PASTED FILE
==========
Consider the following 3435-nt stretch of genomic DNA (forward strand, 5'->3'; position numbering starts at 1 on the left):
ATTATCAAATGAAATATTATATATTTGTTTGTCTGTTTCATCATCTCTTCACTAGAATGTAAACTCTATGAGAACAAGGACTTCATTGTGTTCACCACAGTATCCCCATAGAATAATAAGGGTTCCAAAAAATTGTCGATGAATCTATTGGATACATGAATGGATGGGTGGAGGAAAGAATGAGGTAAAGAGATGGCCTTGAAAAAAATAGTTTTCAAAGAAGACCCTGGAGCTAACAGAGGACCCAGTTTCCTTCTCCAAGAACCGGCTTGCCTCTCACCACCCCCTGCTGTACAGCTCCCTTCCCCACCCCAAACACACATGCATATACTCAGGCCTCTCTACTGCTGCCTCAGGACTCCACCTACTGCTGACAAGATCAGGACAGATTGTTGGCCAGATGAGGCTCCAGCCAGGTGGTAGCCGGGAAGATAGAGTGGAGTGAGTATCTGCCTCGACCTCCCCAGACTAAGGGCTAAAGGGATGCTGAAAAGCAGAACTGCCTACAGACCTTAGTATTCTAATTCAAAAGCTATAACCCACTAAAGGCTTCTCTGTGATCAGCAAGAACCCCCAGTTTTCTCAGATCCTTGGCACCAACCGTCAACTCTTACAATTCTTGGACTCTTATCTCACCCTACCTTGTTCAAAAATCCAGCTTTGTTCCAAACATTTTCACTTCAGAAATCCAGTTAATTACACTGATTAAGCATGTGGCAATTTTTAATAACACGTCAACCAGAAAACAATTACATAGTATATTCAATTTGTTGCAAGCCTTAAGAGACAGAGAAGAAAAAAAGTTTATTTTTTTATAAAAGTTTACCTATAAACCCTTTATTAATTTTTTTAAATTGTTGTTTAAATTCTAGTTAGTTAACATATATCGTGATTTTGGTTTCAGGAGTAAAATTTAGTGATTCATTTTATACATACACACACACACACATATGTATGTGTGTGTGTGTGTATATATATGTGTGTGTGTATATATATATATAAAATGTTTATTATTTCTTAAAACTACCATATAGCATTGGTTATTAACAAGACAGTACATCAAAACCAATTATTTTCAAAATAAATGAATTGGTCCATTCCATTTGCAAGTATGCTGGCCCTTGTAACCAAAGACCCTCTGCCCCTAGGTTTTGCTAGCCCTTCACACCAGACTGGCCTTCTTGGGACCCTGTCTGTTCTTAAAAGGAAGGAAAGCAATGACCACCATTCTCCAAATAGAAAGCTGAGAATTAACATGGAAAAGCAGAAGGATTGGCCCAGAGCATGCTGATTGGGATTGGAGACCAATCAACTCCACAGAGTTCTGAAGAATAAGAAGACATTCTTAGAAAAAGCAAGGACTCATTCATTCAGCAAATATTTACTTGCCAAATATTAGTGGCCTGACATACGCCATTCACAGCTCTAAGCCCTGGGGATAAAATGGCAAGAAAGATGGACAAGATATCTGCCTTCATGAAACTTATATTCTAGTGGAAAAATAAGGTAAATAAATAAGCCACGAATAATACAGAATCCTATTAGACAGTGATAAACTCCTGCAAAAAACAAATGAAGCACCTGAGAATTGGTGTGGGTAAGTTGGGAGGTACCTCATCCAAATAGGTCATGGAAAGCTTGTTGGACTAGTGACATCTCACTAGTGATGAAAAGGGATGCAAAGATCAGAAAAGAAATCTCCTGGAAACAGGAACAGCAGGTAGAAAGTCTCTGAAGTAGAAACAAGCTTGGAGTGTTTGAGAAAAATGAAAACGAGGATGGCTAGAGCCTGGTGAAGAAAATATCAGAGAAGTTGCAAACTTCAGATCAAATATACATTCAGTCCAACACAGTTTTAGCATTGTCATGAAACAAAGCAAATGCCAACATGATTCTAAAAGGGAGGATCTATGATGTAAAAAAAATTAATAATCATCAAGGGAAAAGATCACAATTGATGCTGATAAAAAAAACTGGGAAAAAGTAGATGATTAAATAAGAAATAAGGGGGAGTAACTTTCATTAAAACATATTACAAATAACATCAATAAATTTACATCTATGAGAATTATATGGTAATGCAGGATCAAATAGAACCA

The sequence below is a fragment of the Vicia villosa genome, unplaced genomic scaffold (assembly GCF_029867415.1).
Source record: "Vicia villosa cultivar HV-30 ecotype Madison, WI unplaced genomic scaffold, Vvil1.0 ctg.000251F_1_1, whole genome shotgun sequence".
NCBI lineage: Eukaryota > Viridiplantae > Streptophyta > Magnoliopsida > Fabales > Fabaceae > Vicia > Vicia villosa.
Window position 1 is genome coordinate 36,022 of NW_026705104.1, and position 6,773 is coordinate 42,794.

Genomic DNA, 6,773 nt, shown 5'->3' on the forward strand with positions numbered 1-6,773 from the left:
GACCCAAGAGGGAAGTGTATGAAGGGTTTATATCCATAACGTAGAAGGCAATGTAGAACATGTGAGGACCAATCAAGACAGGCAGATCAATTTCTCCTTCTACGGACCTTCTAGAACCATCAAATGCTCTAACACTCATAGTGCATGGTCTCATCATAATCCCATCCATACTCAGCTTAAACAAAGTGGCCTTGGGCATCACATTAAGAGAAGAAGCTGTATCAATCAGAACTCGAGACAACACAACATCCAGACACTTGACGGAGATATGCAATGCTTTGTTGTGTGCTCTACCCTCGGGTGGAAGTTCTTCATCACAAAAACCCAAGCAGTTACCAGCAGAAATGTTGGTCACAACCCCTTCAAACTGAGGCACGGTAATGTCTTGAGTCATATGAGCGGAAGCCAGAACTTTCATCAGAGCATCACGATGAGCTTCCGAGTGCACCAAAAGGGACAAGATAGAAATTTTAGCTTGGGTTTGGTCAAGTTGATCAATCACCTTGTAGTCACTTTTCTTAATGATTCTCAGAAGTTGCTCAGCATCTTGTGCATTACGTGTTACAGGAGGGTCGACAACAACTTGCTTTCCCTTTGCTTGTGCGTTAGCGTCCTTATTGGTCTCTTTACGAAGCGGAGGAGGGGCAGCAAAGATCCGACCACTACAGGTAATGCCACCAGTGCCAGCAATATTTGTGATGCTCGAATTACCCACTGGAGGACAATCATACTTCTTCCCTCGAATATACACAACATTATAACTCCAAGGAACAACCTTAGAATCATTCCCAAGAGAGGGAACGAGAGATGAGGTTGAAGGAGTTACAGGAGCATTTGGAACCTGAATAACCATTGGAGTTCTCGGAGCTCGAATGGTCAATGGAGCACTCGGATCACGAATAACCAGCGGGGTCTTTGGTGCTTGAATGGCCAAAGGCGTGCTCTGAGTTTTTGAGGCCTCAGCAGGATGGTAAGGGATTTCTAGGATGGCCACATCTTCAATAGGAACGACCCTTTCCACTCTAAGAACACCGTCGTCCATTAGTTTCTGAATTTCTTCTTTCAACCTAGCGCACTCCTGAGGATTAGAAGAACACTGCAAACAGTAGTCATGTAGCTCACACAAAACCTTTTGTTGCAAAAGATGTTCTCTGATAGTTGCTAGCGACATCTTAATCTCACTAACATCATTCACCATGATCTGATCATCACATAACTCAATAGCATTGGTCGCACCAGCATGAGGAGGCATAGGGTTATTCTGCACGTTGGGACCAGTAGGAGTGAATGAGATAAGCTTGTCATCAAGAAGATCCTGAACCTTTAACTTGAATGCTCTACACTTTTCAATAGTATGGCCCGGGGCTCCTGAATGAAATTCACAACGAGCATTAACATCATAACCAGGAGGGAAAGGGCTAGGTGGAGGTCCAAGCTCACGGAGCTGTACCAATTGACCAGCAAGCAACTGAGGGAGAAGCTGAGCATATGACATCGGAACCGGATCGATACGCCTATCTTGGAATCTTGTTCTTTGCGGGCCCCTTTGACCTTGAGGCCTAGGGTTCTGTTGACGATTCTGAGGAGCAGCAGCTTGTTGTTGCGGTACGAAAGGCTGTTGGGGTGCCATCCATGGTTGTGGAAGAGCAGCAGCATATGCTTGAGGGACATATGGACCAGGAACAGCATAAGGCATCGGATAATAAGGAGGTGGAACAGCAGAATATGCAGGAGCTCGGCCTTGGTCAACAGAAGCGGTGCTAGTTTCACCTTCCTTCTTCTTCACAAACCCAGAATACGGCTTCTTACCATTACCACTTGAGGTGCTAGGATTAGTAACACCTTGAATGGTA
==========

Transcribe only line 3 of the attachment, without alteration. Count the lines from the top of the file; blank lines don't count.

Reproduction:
The sequence below is a fragment of the Vicia villosa genome, unplaced genomic scaffold (assembly GCF_029867415.1).